The big takeaway is that both government and business leaders in India are excited to build strong ties with Utah. Their stated goal is to become a developed country by 2047 and create 70 million new jobs by 2034. They are investing aggressively in infrastructure, education, and innovation.  

A lot of the meetings were heavily focused on aerospace & defense, since there is an agreement in place between our countries to foster collaboration in this industry. We talked about how Indian and Utah companies can work together in this sector. In addition, India would welcome Utah setting up an education campus, like the University of Utah has done in South Korea.

How did this trip differ from past international Global Strategy & Outreach (GS&O) trips you’ve taken?

When EDCUtah conducts independent GS&O trips to international markets, we meet with a few dozen targeted companies that are interested in expansion to a market like Utah. The meetings we held in India were all about making connections so we can start building relationships that will mature to that next stage of corporate investment and expansion.

Members of the delegation and I shared Utah’s story in every meeting and encouraged participants to explore investing and expanding in Utah. Many meetings had between 20 to 100 people there. By the end of the trip, I received probably 200 business cards of people to follow up with, and I had 15 or 20 emails awaiting my response. Those communications will allow us to start exploring how we can work together.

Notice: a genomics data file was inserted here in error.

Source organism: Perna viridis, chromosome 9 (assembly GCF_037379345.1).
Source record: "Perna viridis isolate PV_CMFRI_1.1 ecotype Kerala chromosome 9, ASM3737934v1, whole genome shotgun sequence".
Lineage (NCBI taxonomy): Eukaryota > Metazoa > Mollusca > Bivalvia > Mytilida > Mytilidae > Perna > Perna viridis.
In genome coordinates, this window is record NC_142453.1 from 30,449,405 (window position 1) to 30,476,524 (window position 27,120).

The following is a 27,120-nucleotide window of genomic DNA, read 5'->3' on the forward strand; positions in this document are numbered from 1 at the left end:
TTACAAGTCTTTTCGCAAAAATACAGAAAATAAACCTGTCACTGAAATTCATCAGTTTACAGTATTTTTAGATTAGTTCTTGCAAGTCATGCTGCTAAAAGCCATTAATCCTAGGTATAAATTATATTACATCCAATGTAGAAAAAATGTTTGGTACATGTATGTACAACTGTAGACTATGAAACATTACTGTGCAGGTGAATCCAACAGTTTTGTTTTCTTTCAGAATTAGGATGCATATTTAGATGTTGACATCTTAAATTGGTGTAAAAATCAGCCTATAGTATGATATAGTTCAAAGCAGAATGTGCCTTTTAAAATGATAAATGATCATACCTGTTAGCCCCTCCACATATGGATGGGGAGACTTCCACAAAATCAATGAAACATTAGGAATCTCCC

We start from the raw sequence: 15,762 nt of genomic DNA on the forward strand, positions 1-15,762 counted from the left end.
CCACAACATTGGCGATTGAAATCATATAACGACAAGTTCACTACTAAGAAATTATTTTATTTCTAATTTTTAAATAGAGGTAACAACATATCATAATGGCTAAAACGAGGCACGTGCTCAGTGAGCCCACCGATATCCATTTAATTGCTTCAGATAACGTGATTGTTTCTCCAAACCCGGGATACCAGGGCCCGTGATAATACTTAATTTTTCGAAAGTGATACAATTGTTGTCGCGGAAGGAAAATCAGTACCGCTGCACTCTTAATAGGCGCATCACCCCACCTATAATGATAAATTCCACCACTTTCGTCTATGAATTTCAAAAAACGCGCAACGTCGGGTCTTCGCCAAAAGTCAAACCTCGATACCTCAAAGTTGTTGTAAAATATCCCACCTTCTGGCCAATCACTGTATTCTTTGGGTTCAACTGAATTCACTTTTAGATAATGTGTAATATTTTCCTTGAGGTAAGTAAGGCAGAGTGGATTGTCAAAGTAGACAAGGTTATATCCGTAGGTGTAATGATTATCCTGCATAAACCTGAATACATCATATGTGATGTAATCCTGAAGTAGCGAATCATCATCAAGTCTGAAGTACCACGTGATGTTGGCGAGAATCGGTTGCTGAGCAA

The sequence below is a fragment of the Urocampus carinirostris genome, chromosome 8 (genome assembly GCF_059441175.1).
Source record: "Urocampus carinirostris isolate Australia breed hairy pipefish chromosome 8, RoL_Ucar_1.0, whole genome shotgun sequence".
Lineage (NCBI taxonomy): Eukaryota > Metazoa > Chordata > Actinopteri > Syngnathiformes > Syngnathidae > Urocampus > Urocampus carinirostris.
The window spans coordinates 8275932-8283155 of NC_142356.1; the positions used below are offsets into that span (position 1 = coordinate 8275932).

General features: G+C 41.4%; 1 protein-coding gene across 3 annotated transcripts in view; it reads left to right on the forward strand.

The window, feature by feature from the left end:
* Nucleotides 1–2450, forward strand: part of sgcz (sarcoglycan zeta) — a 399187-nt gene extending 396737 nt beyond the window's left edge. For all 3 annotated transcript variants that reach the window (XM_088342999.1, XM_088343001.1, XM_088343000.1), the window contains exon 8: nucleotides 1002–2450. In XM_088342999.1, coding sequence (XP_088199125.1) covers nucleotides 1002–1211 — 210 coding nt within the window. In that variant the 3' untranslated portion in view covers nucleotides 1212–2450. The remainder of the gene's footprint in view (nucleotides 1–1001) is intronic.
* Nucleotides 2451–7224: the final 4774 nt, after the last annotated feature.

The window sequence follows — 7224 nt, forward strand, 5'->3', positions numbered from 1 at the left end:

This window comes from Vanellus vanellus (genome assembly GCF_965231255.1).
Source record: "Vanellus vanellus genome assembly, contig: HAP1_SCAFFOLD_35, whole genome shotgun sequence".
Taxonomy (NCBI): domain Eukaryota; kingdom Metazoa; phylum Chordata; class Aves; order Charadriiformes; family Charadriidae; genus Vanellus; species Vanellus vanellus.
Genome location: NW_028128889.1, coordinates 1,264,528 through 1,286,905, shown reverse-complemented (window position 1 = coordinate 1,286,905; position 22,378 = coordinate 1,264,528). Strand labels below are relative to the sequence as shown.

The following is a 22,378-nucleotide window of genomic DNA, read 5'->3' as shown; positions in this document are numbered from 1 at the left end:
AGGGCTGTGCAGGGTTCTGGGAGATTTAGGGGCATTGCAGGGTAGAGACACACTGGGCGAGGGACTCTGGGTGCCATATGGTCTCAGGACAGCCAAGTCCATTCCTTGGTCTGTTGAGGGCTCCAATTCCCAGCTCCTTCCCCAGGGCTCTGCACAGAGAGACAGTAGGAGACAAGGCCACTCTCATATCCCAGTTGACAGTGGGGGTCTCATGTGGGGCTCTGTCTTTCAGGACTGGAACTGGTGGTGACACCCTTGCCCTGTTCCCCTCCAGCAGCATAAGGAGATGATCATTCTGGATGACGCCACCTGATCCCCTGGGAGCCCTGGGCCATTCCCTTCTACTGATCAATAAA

I have to say that the Indians I met with are hungry for connection. There was a real energy about partnering together. There’s a tagline: “Incredible India.” The people I met said they are going from “Incredible India” to “Inevitable India,” meaning that India is increasingly top of mind for U.S. policymakers and a top priority for ensuring our own economic growth. India has the expertise in different industries and the sheer scale to be a major partner for decades to come.

You participated in GS&O trips with Governor Herbert during his tenure in office. What was it like having him back in the saddle?

Really good!  India’s culture appreciates dignitaries and having Governor Herbert lead the trade mission helped open doors. Even though he’s not an active governor, they were honored to have him there. It was a sign of respect on our part, that we didn’t regard it as merely a transactional trip, but as a relationship we are building and investing in for years to come.

Governor Herbert also added gravitas to the signing of several memorandums of understanding (MOUs). Indians treat the ceremonial aspect of these MOU events with importance, and they appreciated his presence.

Governor Cox was unable to attend the trip due to the demands of Utah’s legislative session. However, he plans to travel to India on a future trade mission, and that’s a message WTC Utah wanted to make clear. We are sincere in investing in relationships for the long term.

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Erin Farr

Vice President of Business Development